State News Briefs: Metro Milwaukee won its battle against a major source of pollutionWisconsin News
-- Metro Milwaukee has apparently won its long-time battle against a major source of air pollution.
Metro Milwaukee has apparently won its long-time battle against a major source of air pollution. According to the Journal Sentinel, the federal E-P-A is about to declare that southeast Wisconsin has come into compliance with newly-revised standards for ozone. But to the north, Sheboygan County is expected to remain in violation of ozone limits. And to the south, Kenosha County is expected to join nearby Chicago in continued non-compliance. But if the Milwaukee-Racine areas are cleared, it would be huge victory for businesses. That’s because they have not been able to expand since the mid-1990’s unless they added more expensive pollution control equipment, or bought pollution credits from other industries which don’t need them. Scott Manley of the Wisconsin Manufacturers-and-Commerce group calls it a huge win for Metro Milwaukee, and the removal of a major stigma. But environmental groups say it’s too early to declare victory. That’s because the Obama administration did not reduce ozone limits as much as it had planned. Late last year, the ozone limit fell from 80-parts-per-billion to 75. The E-P-A had considered dropping it to as low as 60. Meanwhile, consumers won’t see much of a difference. They’ll still have to buy reformulated gasoline. But a D-N-R official says their annual vehicle pollution tests might come to an end. The state expects to the new ozone limits to stay in place until as long as 2016.
State education officials are at a loss to explain why over two-thirds of local school referendums were approved last week – when the normal rate is about half. Voters said yes to 21-out-of-29 proposals to borrow millions to fix-or-replace aging school buildings, or to raise taxes beyond the state’s revenue limits. Beloit approved one of the most expensive referendums in state history – 70-million dollars for a new middle school and a host of renovations. And that was in a place with 12-and-a-half unemployment, and some of the state’s lowest property values per student. But the Greater Beloit Chamber of Commerce saw the project as a chance to boost the community’s economy as well as its education. Joe Quick of Wisconsin Association of School Boards says referendums are local issues – and their success depends on a how a community perceives a need and responds to it. Beloit Superintendent Steve McNeal said endorsements from business-and-community groups were vital, and over 100 presentations were made to voters. They even approved a new high school swimming pool, which is always a hard sell. But McNeal said Beloit Memorial was the only school in its conference that could not host a swim meet – while nearby Janesville has five pools in its school district.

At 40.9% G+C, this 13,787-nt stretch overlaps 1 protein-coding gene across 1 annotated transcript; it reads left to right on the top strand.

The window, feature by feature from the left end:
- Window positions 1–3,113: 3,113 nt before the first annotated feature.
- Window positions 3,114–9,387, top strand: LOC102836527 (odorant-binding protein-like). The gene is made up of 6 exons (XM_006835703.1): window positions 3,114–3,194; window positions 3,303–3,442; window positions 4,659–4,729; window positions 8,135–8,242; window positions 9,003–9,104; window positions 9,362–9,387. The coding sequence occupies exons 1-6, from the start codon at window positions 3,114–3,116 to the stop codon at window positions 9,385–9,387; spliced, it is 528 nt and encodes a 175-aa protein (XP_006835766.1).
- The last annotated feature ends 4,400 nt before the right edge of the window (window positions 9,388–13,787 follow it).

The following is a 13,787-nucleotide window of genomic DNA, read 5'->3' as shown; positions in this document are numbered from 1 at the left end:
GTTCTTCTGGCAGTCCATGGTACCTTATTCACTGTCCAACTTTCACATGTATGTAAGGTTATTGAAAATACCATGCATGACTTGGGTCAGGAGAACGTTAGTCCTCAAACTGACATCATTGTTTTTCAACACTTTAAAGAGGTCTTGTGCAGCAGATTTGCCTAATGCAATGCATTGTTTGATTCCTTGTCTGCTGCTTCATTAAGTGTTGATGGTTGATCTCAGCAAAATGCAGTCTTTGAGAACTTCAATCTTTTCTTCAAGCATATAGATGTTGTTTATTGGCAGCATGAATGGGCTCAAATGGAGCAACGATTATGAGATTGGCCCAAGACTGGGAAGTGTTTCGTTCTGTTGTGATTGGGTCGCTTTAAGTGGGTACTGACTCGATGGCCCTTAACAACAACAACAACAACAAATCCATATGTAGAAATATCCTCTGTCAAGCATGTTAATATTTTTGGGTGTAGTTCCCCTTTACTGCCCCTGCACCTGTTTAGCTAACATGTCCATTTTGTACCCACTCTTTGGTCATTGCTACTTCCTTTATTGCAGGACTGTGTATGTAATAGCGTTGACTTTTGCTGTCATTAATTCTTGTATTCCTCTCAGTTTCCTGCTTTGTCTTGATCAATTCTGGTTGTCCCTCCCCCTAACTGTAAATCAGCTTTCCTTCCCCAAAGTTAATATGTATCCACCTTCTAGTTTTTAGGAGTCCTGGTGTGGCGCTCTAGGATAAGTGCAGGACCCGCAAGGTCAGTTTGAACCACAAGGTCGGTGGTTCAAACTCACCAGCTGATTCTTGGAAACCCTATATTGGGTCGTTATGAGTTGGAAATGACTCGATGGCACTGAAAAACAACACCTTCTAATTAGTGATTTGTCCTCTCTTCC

A search was expected to continue today for a La Crosse area boater missing since Good Friday in a northwest Wisconsin lake. Barron County authorities said a 50-year-old Onalaska man apparently fell from a boat on Red Cedar Lake. Rescuers were notified by a person who spotted an unoccupied boat on the lake. Divers scoured the lake the past two days, while other officers have been using sonar equipment to try and find the missing man. His name was expected to be released later today.
A West Bend man was killed during the weekend, when his car slammed into a stopped semi-truck on the Highway 45 expressway in Washington County. Sheriff’s deputies said the car got wedged under the semi. It happened early Saturday near the northbound exit at Highway 145 at Germantown. Officials said a couple pulled their semi off the road to talk about their next stop – and its warning lights were activated. The couple in the truck escaped injury. The name of the car driver was not immediately released.
A search continued yesterday for a 55-year-old northern Wisconsin woman. Sandra Schinke of Sayner was last seen Thursday walking on Vilas County Trunk “N” east of Sayner. The D-N-R has conducted air searches of the area, and sheriff’s deputies have used canine units. A rescue team from nearby Sawyer County has helped with the search, along with people from several fire departments among others.
About 600 baby chickens were killed over the weekend in a fire in Racine County. The blaze started late Saturday in a barn near Mount Pleasant. The barn was engulfed in flames when fire-fighters arrived. The cause remains under investigation, but officials said the fire was thought to be suspicious. No people were hurt. The owner of the barn raises chickens for eggs – and the farm had just received a new shipment of chicks on the morning of the blaze.